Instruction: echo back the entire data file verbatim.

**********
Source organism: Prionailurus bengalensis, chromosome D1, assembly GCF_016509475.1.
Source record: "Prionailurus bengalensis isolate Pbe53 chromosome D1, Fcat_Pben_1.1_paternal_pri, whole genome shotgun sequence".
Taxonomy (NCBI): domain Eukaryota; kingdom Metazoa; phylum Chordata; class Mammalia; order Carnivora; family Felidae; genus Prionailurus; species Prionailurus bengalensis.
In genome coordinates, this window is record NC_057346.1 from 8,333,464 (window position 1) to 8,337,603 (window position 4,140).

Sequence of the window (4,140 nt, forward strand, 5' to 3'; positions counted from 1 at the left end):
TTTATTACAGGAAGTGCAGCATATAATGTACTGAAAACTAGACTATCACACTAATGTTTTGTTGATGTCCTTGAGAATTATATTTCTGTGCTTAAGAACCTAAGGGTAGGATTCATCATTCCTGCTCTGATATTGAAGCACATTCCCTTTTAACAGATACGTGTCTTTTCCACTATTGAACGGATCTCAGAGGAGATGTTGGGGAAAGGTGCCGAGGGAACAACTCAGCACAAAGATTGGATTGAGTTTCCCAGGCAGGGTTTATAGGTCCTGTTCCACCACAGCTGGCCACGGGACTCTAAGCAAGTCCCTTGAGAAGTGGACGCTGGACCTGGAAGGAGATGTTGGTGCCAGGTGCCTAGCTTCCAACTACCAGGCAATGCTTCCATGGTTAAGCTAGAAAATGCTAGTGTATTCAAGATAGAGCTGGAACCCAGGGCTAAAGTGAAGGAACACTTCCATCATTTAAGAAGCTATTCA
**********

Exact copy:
Source organism: Prionailurus bengalensis, chromosome D1, assembly GCF_016509475.1.
Source record: "Prionailurus bengalensis isolate Pbe53 chromosome D1, Fcat_Pben_1.1_paternal_pri, whole genome shotgun sequence".
Taxonomy (NCBI): domain Eukaryota; kingdom Metazoa; phylum Chordata; class Mammalia; order Carnivora; family Felidae; genus Prionailurus; species Prionailurus bengalensis.
In genome coordinates, this window is record NC_057346.1 from 8,333,464 (window position 1) to 8,337,603 (window position 4,140).

Sequence of the window (4,140 nt, forward strand, 5' to 3'; positions counted from 1 at the left end):
TTTATTACAGGAAGTGCAGCATATAATGTACTGAAAACTAGACTATCACACTAATGTTTTGTTGATGTCCTTGAGAATTATATTTCTGTGCTTAAGAACCTAAGGGTAGGATTCATCATTCCTGCTCTGATATTGAAGCACATTCCCTTTTAACAGATACGTGTCTTTTCCACTATTGAACGGATCTCAGAGGAGATGTTGGGGAAAGGTGCCGAGGGAACAACTCAGCACAAAGATTGGATTGAGTTTCCCAGGCAGGGTTTATAGGTCCTGTTCCACCACAGCTGGCCACGGGACTCTAAGCAAGTCCCTTGAGAAGTGGACGCTGGACCTGGAAGGAGATGTTGGTGCCAGGTGCCTAGCTTCCAACTACCAGGCAATGCTTCCATGGTTAAGCTAGAAAATGCTAGTGTATTCAAGATAGAGCTGGAACCCAGGGCTAAAGTGAAGGAACACTTCCATCATTTAAGAAGCTATTCA